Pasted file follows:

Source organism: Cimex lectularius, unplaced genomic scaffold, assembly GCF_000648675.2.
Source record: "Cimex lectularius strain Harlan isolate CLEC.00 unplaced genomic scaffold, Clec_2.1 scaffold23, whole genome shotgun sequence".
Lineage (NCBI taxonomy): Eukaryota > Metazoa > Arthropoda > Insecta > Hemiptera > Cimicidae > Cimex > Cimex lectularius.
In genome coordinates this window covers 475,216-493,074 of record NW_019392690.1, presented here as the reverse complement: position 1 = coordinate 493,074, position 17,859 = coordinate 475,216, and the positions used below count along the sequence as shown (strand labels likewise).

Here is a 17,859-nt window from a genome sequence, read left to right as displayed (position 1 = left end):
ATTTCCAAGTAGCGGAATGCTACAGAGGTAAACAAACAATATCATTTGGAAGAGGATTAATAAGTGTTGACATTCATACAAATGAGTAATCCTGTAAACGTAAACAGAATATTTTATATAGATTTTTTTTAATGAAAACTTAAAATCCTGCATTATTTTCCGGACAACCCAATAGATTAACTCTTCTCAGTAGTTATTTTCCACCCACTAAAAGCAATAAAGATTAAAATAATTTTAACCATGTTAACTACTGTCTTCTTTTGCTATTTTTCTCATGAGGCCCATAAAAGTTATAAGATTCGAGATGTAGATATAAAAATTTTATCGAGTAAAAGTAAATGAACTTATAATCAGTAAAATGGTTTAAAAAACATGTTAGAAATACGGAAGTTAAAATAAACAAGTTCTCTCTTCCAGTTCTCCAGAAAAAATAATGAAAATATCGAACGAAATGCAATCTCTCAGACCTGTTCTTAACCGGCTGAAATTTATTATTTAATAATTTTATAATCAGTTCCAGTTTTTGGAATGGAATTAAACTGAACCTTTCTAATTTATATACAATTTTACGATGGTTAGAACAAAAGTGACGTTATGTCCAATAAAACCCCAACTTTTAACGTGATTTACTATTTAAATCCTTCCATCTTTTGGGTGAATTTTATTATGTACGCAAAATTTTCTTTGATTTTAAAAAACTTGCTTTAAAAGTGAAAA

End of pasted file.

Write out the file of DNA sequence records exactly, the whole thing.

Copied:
Source organism: Cimex lectularius, unplaced genomic scaffold, assembly GCF_000648675.2.
Source record: "Cimex lectularius strain Harlan isolate CLEC.00 unplaced genomic scaffold, Clec_2.1 scaffold23, whole genome shotgun sequence".
Lineage (NCBI taxonomy): Eukaryota > Metazoa > Arthropoda > Insecta > Hemiptera > Cimicidae > Cimex > Cimex lectularius.
In genome coordinates this window covers 475,216-493,074 of record NW_019392690.1, presented here as the reverse complement: position 1 = coordinate 493,074, position 17,859 = coordinate 475,216, and the positions used below count along the sequence as shown (strand labels likewise).

Here is a 17,859-nt window from a genome sequence, read left to right as displayed (position 1 = left end):
ATTTCCAAGTAGCGGAATGCTACAGAGGTAAACAAACAATATCATTTGGAAGAGGATTAATAAGTGTTGACATTCATACAAATGAGTAATCCTGTAAACGTAAACAGAATATTTTATATAGATTTTTTTTAATGAAAACTTAAAATCCTGCATTATTTTCCGGACAACCCAATAGATTAACTCTTCTCAGTAGTTATTTTCCACCCACTAAAAGCAATAAAGATTAAAATAATTTTAACCATGTTAACTACTGTCTTCTTTTGCTATTTTTCTCATGAGGCCCATAAAAGTTATAAGATTCGAGATGTAGATATAAAAATTTTATCGAGTAAAAGTAAATGAACTTATAATCAGTAAAATGGTTTAAAAAACATGTTAGAAATACGGAAGTTAAAATAAACAAGTTCTCTCTTCCAGTTCTCCAGAAAAAATAATGAAAATATCGAACGAAATGCAATCTCTCAGACCTGTTCTTAACCGGCTGAAATTTATTATTTAATAATTTTATAATCAGTTCCAGTTTTTGGAATGGAATTAAACTGAACCTTTCTAATTTATATACAATTTTACGATGGTTAGAACAAAAGTGACGTTATGTCCAATAAAACCCCAACTTTTAACGTGATTTACTATTTAAATCCTTCCATCTTTTGGGTGAATTTTATTATGTACGCAAAATTTTCTTTGATTTTAAAAAACTTGCTTTAAAAGTGAAAA